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  1. #1
    www.titusti.com montlake_mtbkr's Avatar
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    Time to replace BB?

    I'm hearing a clicking noise coming I believe from the BB. I'm almost positive it's not the chain or rings. I clean the chain and rings weekly and if I turn the crank when the bike is suspended there's no clicking.
    It's only when my full weight is on the bike and pedaling that I hear a short "click-click-click" every time my right leg pushes down on the right crank/pedal. I don't know what type BB I have, it's stock '01 Trek 4500.

    Any ideas? It doesn't seem to affect the bikes performance but it's kind of annoying.

  2. #2
    Kev
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    Have you checked to see if the crank bolts are loose, they can create that type of noise.

  3. #3
    have bike will tour catfish's Avatar
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    also check the bb for tightness and correct torque.

  4. #4
    www.titusti.com montlake_mtbkr's Avatar
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    um ok, how do I do that?

  5. #5
    Kev
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    Here you go check this out for directions.

    http://www.parktool.com/repair_help/...queaking.shtml

  6. #6
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    Try checking your peadls for any play, the spindle can sometimes come loose and make that annoying clicking sound.

    good luck.

  7. #7
    feros ferio John E's Avatar
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    A long shot, but potentially very dangerous -- if a crank is starting to fail at the pedal eye or the spindle eye, it may start creaking before it actually fractures. A loose crank fixing bolt is a very likely cause of creaking from that area of the bike.
    "Early to bed, early to rise. Work like hell, and advertise." -- George Stahlman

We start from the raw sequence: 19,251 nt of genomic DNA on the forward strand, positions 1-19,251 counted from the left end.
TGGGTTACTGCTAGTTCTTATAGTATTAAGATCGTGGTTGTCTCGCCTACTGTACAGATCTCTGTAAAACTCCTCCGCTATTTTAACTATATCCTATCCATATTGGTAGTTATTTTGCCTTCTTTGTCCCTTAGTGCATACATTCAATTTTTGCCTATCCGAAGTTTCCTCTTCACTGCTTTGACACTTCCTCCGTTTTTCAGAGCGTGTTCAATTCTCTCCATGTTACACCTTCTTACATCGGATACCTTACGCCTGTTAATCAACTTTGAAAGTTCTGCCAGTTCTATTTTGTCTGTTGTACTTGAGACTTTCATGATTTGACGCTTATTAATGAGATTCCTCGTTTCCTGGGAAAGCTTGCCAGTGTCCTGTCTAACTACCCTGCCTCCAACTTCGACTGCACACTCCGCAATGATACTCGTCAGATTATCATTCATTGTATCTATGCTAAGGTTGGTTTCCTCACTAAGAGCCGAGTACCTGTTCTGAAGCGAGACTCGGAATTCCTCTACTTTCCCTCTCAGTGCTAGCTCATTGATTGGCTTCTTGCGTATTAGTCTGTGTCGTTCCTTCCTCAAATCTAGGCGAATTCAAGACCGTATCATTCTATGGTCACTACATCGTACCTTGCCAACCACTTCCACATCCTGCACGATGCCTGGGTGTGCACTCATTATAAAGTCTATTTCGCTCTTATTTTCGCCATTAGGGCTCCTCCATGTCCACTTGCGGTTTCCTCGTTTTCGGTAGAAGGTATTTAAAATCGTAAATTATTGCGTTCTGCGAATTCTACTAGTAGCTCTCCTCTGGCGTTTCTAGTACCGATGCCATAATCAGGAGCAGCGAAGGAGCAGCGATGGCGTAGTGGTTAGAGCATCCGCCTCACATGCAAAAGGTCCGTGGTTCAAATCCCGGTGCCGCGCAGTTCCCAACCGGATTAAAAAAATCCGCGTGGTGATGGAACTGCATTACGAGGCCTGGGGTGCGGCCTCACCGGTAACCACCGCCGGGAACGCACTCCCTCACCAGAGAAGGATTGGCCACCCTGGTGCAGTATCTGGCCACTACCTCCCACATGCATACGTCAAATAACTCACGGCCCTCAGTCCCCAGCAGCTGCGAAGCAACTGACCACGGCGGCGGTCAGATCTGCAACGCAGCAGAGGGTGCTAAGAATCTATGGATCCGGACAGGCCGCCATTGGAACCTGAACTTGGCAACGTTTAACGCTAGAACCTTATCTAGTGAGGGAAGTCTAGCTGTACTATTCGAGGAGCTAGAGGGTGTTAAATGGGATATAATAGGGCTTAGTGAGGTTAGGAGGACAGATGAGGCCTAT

Capo [dschaw'-poe]: 1959 Modell Campagnolo, S/N 40324; 1960 Sieger, S/N 42624
    Peugeot: 1970 UO-8, S/N 0010468
    Bianchi: 1981 Campione d'Italia, S/N 1.M9914
    Schwinn: 1988 Project KOM-10, S/N F804069

  8. #8
    Mr. Cellophane RainmanP's Avatar
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    These are all good ideas. Apparent bb/crank clicking can be caused by a number of things - loose chainring bolts, loose pedals, even your saddle or seatpost. I had a squeaking sound in my crank area that was driving me crazy. I finally figured out that the way I had my cleats adjusted the rubber sole of my shoe was lightly rubbing the crank with every revolution. Chainring bolts are the easiest thing to check. Just take a 5 mm allen key and see if they are tight. Pedals take a 15 mm wrench though some have flats too narrow for a standard wrench. Checking your bb itself requires special tools. You would probably be better off letting your LBS take a look. They will only charge a few bucks to check and overhaul an old cup and cone bb with new bearings. If you need a new cartridge bb (they aren't intended to be serviced) they aren't expensive. Cup and cone bb's should be overhauled about once a year. If it has been longer than that go ahead and have it done at your LBS.

    Don't get me wrong. I encourage you to learn to work on your own bike, but I personally consider the bb more of an intermediate procedure, not something to start off with.
    Last edited by RainmanP; 03-29-03 at 10:03 AM.
    If it ain't broke, mess with it anyway!

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